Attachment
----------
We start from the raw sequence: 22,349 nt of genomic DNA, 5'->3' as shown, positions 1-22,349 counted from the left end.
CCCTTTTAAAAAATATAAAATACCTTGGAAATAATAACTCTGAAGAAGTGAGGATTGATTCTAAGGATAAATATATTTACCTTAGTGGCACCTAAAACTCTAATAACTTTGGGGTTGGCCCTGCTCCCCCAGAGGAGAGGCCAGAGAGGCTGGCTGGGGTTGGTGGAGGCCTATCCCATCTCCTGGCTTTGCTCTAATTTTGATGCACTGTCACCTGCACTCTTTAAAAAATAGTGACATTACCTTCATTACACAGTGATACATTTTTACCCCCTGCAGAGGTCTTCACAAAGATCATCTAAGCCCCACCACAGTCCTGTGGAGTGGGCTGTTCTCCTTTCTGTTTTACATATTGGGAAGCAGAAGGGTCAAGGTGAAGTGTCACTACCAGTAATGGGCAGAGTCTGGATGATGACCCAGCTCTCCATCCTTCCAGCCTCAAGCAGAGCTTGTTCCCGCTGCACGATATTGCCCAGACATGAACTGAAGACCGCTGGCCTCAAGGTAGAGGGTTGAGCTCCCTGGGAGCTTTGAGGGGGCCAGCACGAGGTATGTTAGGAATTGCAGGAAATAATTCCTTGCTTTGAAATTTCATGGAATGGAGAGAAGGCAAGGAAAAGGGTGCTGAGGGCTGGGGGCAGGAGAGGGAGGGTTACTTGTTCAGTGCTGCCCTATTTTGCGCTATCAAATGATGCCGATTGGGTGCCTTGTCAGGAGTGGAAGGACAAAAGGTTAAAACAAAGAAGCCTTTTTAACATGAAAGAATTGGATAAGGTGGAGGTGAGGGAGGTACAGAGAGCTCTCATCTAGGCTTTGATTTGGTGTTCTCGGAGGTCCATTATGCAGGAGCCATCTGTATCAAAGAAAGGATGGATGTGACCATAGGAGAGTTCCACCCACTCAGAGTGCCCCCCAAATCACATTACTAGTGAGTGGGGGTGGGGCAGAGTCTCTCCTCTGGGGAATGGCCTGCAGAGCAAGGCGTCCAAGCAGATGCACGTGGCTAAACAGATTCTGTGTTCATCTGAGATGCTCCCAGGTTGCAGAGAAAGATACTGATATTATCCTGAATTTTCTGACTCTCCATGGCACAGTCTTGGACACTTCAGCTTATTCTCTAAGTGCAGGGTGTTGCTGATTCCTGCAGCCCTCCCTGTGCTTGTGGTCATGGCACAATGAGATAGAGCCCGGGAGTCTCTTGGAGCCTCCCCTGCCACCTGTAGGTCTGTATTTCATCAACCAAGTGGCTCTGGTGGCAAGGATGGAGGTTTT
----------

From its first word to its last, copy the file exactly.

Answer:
We start from the raw sequence: 22,349 nt of genomic DNA, 5'->3' as shown, positions 1-22,349 counted from the left end.
CCCTTTTAAAAAATATAAAATACCTTGGAAATAATAACTCTGAAGAAGTGAGGATTGATTCTAAGGATAAATATATTTACCTTAGTGGCACCTAAAACTCTAATAACTTTGGGGTTGGCCCTGCTCCCCCAGAGGAGAGGCCAGAGAGGCTGGCTGGGGTTGGTGGAGGCCTATCCCATCTCCTGGCTTTGCTCTAATTTTGATGCACTGTCACCTGCACTCTTTAAAAAATAGTGACATTACCTTCATTACACAGTGATACATTTTTACCCCCTGCAGAGGTCTTCACAAAGATCATCTAAGCCCCACCACAGTCCTGTGGAGTGGGCTGTTCTCCTTTCTGTTTTACATATTGGGAAGCAGAAGGGTCAAGGTGAAGTGTCACTACCAGTAATGGGCAGAGTCTGGATGATGACCCAGCTCTCCATCCTTCCAGCCTCAAGCAGAGCTTGTTCCCGCTGCACGATATTGCCCAGACATGAACTGAAGACCGCTGGCCTCAAGGTAGAGGGTTGAGCTCCCTGGGAGCTTTGAGGGGGCCAGCACGAGGTATGTTAGGAATTGCAGGAAATAATTCCTTGCTTTGAAATTTCATGGAATGGAGAGAAGGCAAGGAAAAGGGTGCTGAGGGCTGGGGGCAGGAGAGGGAGGGTTACTTGTTCAGTGCTGCCCTATTTTGCGCTATCAAATGATGCCGATTGGGTGCCTTGTCAGGAGTGGAAGGACAAAAGGTTAAAACAAAGAAGCCTTTTTAACATGAAAGAATTGGATAAGGTGGAGGTGAGGGAGGTACAGAGAGCTCTCATCTAGGCTTTGATTTGGTGTTCTCGGAGGTCCATTATGCAGGAGCCATCTGTATCAAAGAAAGGATGGATGTGACCATAGGAGAGTTCCACCCACTCAGAGTGCCCCCCAAATCACATTACTAGTGAGTGGGGGTGGGGCAGAGTCTCTCCTCTGGGGAATGGCCTGCAGAGCAAGGCGTCCAAGCAGATGCACGTGGCTAAACAGATTCTGTGTTCATCTGAGATGCTCCCAGGTTGCAGAGAAAGATACTGATATTATCCTGAATTTTCTGACTCTCCATGGCACAGTCTTGGACACTTCAGCTTATTCTCTAAGTGCAGGGTGTTGCTGATTCCTGCAGCCCTCCCTGTGCTTGTGGTCATGGCACAATGAGATAGAGCCCGGGAGTCTCTTGGAGCCTCCCCTGCCACCTGTAGGTCTGTATTTCATCAACCAAGTGGCTCTGGTGGCAAGGATGGAGGTTTT